How to get there? There are many great breathing exercises that you can use to improve your voice control and breath support. Here are just a few.
Try some breathing games. Sometimes it’s fun to make a game of your breath practice. This could look something like:
- Square Breathing – Counting slowly to 5 in your head, inhale. Then, hold the breath for 5 seconds. Count to 5 while you exhale. And count to 5 with your lungs empty.
- One More Sip – Take a very large breath until you feel you can’t take in more air, then take one more sip of breath (and another). Now exhale all of the air out of your lungs, really empty them, then push out one more sip of breath (and another).
Add some voice into your practice. Stand up straight with your legs solidly under you and inhale to the count of four. Now exhale on an “ssssss” to the count of four and then cut off the exhale abruptly (it’s ok that you have breath left). Now inhale to the count of four again and exhale on an “ssssss” for a count of eight (or ten, or twelve, etc). Change up the sound on the exhalation to use “ah” or other vocalizations. The practice is to get to where you can sustain the exhalation longer and longer and replenish the air you use with just a four count inhalation.
Try lying on the floor. For this exercise, lie on your back with your knees bent and feet on the floor. Exhale all of the air out of your lungs. Really get it all out of there. Then try to relax and allow your diaphragm to reflexively fill your lungs with air. This can help you isolate the muscles that are used for breath support and practice what full, relaxed breathing feels like.
Use touch to isolate the diaphragm. Stand in front of a mirror. Place one hand flat against your upper chest, in the center, just under your collarbone. Place the other flat against your torso, just under your sternum – this is where your diaphragm is. Try to inhale to move only your lower hand. Your upper hand stays stationary.
Once you are breathing from your diaphragm and using good posture, you should notice other benefits that help overall vocal performance. Relaxation and releasing held tension are essential for being able to speak or sing for long periods of time in a healthy manner. But getting there, especially for beginners, doesn’t happen without practice. I recall feeling frustrated the first few weeks I switched to diaphragmatic breathing. I felt I had lost control of my voice, when I was actually learning a better way of using it.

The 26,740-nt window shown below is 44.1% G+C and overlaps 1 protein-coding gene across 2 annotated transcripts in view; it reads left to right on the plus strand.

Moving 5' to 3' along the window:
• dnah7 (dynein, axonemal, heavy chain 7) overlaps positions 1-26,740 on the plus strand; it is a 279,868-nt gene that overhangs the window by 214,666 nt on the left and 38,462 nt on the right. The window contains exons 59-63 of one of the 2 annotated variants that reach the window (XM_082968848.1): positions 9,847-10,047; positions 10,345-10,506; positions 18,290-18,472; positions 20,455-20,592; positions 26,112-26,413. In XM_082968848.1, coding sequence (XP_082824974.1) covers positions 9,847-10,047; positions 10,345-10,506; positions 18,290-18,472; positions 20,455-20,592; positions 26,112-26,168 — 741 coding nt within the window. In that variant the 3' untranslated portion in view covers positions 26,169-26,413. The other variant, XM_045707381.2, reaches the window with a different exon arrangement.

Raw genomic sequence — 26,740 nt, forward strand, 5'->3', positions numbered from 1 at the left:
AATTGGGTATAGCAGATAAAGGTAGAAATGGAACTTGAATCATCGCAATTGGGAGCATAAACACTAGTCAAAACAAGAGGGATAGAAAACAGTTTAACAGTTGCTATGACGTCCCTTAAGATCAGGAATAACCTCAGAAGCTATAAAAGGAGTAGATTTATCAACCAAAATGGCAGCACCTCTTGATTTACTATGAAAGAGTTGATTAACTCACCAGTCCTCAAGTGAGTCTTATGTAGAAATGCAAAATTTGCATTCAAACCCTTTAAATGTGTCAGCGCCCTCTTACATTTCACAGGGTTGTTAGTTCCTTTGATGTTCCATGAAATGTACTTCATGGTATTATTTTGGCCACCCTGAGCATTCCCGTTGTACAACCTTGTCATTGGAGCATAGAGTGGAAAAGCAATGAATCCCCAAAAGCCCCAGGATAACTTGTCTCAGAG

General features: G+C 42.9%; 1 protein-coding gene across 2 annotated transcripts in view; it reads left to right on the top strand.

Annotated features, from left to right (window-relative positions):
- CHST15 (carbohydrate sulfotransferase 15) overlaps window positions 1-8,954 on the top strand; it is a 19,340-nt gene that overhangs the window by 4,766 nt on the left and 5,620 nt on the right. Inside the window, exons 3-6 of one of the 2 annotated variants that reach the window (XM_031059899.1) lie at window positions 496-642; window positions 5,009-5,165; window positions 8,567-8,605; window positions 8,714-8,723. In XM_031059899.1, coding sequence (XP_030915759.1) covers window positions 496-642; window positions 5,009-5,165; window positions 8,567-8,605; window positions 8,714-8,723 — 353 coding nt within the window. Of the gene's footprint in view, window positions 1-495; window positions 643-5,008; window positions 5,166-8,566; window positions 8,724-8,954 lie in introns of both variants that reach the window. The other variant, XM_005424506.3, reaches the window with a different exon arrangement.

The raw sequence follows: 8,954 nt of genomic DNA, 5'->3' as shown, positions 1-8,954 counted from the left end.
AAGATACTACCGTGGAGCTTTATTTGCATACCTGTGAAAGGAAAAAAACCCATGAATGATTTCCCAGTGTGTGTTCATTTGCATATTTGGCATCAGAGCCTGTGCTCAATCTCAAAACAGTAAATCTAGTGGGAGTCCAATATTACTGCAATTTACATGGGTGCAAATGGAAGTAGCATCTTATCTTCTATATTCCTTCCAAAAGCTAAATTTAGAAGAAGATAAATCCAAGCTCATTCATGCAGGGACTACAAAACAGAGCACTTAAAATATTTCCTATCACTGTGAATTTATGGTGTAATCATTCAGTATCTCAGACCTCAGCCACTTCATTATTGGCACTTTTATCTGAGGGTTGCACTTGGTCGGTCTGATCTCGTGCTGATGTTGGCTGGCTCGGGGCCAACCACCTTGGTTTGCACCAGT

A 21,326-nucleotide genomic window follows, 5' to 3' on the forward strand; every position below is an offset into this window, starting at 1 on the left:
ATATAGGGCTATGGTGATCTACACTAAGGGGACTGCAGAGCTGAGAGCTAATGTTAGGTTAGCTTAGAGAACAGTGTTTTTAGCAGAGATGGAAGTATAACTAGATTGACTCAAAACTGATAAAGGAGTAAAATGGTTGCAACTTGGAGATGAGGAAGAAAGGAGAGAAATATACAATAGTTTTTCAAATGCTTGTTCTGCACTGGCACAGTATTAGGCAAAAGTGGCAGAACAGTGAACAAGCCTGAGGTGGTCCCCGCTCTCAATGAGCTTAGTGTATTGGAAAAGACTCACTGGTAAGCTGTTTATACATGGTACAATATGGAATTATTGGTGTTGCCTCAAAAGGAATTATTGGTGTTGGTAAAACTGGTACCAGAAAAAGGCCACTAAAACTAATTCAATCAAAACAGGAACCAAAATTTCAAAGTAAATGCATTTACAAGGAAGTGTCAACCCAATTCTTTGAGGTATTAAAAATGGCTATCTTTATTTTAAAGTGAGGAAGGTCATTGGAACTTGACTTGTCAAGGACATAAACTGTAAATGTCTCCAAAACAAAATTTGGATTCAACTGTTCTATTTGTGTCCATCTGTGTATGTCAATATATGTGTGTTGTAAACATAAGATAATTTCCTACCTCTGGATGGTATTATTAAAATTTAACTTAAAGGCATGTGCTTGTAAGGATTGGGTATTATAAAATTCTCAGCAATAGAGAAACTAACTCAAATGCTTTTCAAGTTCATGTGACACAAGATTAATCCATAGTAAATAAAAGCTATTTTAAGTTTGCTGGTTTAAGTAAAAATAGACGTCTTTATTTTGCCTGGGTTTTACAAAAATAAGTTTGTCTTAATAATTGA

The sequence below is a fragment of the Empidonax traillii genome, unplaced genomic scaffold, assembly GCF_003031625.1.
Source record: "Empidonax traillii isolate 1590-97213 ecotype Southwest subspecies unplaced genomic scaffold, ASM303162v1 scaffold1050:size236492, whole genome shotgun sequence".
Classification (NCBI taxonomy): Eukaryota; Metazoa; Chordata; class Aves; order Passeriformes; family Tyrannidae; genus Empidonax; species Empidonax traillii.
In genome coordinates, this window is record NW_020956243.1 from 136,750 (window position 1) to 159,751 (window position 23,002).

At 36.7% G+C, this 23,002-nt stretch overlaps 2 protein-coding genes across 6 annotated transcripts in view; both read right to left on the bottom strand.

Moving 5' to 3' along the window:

There are other ways to exercise the breath and body-mind connection without making sound. Meditation, for example, is a wonderful way to pay attention to the breath – in fact, with meditation often the goal is to focus solely on the breath and letting go of thoughts. It is also a great way to clear the mind which brings so many other positive benefits. Yogic breath is another good practice to incorporate – both breath with and without voice.
We all find confidence is an attractive attribute. In a voice over artist, confidence is one of the most important tools they have in their arsenal and is an important layer in any nuanced voiceover performance. Learning how to combine deep diaphragmatic breathing, posture, relaxation with confidence can help in all kinds of challenging situations in which voice artist may find themselves – from nerves or excitement over a new opportunity, to vocal stress from a taxing session (like with long narration or gaming), to mental stress from trying to deliver a voice over that satisfies everyone in the room from client to creatives to director and engineer.
Confidence comes from a grounded mental outlook and is also a bi-product of good vocal practice and a factor of breath support, posture, and relaxation. The Genard Method, a public speaking training method, brings confidence full circle back to the breath. It says breathing from the diaphragm:
- Slows your heart rate and calms you physically
- Provides oxygen to your brain
- Aids your stance and appearance, avoiding a “caved in” look (promoting good posture)
- Creates the sound of authority
- Supports sound to the end of the sentence, where the important words come
- You appear confident and in control (rather than gasping for breath).